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Google ‘trout rivers in Suffolk’….go on, do it!

Not much help from this search engine, eh?! Or most of the others, so patience and persistence was called for.

From my ‘where to’ sites, I chanced upon UKFishersOnline, and made a speculative call to the telephone number given for a ‘trout stretch’ on a river near Bury St Edmunds. I was delighted to talk to John Anderson who listened interestedly as I described my ‘mission’ and he volunteered to help me. I was to call him nearer the time of my planned visit.

As it happened I called him from Amsterdam whilst visiting Son and D-i-L #2, and, GS 1&4.

A lady answered – “Oh, you’re the fisherman!”  she commented….. I liked that!

Everything was quickly arranged after talking to John, and he mailed me a map to show outside which Red Lion pub, we should meet, and from which map I determined that I was to fish the water of the Lark Angling & Preservation Society.

I had found their website, but this informed me that no trout water memberships were available, nor day tickets, so my ‘fortune favours the bold’ approach to John was lucky, and his response was generous (a word which features in this blog several times!)

The site informed me that  –

“The River Lark rises south of Bury St. Edmunds and flows north-west across Suffolk and into Cambridgeshire, where it joins the Great Ouse near Prickwillow.  In its upper and middle reaches the Lark is a lowland chalk stream….”


“The Society also has some 6 miles of Fly Fishing water available on the River Lark between Bury St Edmunds & Mildenhall Suffolk

This is a great Fly Fishing experience with Wild Brown Trout in excess of 4lbs and stocked Brown Trout up to 6lbs in Weight”

May 2011 – the Lark

I travelled to Bury from North Norfolk and enjoyed a lovely drive on a beautiful Spring morning with the sun streaming through the coniferous woodlands south of Swafham and the hard wood area of Thetford. The Forestry Commission do a marvellous job in Thetford and the Stag at Lynford is rather special.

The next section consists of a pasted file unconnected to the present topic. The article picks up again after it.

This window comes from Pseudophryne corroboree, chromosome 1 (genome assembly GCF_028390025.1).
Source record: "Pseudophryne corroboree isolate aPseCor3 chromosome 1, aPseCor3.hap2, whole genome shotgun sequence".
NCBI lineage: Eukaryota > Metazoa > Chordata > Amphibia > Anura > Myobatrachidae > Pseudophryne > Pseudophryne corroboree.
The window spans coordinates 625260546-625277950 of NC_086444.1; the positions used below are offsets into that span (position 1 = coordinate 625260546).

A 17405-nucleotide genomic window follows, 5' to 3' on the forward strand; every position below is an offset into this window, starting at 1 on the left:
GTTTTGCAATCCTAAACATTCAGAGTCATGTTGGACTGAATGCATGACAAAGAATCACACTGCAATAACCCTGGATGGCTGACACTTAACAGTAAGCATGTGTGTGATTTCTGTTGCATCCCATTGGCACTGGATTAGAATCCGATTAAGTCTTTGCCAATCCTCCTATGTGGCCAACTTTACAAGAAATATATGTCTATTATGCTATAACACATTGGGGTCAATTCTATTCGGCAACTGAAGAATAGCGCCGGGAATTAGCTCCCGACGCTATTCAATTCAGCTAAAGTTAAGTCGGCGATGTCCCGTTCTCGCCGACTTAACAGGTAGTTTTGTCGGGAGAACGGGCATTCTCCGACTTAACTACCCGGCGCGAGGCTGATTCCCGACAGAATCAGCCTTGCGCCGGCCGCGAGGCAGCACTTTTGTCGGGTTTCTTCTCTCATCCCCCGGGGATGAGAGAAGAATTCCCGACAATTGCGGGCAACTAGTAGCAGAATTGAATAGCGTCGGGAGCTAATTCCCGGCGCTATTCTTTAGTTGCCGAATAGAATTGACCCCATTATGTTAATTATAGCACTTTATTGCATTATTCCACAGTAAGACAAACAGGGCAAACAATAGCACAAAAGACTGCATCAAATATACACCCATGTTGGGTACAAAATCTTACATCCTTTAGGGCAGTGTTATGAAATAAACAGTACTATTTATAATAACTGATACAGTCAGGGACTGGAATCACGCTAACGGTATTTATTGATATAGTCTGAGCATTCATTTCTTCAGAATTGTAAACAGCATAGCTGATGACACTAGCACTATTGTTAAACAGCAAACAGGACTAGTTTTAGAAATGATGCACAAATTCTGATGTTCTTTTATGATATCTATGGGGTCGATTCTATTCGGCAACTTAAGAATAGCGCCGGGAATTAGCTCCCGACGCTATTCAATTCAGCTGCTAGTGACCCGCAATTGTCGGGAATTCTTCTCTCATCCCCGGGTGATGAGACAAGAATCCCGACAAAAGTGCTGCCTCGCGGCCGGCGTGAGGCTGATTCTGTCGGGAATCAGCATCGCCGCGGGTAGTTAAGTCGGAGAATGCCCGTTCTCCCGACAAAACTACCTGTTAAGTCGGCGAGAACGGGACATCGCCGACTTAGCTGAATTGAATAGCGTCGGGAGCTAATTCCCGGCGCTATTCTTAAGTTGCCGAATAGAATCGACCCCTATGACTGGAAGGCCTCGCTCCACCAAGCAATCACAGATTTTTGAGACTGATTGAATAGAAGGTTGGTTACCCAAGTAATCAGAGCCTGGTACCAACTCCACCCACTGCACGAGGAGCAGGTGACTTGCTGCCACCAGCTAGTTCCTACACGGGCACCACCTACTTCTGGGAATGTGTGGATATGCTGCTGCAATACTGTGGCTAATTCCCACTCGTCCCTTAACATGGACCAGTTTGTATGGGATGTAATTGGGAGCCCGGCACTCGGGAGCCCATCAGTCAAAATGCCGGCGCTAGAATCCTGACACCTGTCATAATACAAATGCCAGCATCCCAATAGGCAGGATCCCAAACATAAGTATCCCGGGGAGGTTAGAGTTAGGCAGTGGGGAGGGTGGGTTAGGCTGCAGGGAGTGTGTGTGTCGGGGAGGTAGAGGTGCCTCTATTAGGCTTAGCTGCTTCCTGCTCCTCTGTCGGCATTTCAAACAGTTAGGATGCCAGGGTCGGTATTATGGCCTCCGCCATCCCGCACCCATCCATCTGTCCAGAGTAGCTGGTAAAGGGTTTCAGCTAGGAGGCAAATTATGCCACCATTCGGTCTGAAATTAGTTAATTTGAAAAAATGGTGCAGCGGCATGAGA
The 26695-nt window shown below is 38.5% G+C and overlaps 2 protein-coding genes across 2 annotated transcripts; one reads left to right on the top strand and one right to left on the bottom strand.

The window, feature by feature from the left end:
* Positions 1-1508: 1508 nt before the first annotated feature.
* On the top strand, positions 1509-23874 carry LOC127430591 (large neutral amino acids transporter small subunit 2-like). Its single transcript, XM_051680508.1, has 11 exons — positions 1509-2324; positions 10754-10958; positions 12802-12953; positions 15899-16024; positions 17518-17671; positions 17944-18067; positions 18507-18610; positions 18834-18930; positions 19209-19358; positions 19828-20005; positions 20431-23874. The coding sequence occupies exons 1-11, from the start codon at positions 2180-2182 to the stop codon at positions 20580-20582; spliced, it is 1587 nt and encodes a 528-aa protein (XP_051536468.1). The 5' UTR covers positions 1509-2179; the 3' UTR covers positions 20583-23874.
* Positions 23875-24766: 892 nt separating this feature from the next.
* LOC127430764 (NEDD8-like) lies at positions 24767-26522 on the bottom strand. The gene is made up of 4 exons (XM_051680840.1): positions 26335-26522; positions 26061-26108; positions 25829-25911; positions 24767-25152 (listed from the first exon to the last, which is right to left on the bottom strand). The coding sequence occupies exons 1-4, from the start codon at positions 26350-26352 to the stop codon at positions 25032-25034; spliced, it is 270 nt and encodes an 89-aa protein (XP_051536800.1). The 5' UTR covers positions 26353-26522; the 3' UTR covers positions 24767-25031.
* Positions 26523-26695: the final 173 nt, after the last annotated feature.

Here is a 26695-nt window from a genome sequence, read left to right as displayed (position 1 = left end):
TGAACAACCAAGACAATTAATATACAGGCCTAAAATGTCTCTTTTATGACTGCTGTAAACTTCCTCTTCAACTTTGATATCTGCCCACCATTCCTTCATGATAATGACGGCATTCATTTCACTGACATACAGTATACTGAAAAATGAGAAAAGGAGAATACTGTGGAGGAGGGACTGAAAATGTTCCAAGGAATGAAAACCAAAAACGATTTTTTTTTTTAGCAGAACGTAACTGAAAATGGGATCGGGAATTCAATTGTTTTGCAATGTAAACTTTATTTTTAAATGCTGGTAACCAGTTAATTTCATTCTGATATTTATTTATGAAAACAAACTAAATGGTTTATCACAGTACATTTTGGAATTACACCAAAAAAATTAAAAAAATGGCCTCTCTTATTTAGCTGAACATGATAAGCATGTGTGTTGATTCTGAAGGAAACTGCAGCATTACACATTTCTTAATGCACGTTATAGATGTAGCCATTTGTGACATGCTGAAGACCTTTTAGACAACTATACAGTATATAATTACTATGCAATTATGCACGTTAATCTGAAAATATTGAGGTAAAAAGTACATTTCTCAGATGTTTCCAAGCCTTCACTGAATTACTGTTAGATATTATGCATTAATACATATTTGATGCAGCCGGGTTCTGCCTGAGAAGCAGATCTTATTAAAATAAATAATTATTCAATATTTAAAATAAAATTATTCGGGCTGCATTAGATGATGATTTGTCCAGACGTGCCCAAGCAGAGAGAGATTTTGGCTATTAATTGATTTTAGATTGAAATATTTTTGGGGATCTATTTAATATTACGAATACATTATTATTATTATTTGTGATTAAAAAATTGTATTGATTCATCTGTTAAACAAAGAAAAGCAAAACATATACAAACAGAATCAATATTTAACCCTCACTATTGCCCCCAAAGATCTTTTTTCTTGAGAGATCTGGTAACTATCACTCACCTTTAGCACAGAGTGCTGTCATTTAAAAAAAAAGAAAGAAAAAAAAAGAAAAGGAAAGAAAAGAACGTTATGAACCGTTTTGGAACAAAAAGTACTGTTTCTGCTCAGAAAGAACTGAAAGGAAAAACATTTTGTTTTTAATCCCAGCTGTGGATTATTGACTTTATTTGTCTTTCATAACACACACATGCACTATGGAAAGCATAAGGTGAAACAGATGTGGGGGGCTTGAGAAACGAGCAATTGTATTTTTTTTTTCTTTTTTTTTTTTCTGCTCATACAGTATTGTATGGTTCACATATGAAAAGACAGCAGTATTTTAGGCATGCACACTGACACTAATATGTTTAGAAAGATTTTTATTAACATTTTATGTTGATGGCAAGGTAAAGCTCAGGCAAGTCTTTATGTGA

John is a retired GP,

so it was unlikely that I would be able to read the content of his hand written joining instructions to me, but  I did and we met at the prescribed time!

A short run to the river and an interesting chat about LAPS followed,

including the comment that ‘not many fish had been taken so far this season’. But, John kindly walked the bank and indicated some likely ‘where’s’, but on a sunny but windy morning, not only was casting difficult into runs between reeds which were already narrowing the flow, inside quite heavily silted bank sides, but there seemed to be little fly life, too. John noted that on a gravel pit nearby, there were six cormorants!

We saw no fish move that morning, (except, for maybe one chub) and I concluded, that in the bright light, fish were in the reedy margins, and my visit’ highlights were confined to good conversation with John, and his kind invitation to return, later in the season.

Eager to see more of the LAPS water, I ventured upstream, and on the road bridge just shy of Lackford, I spooked a small fish, which motivates and means I must return!

Until September, John….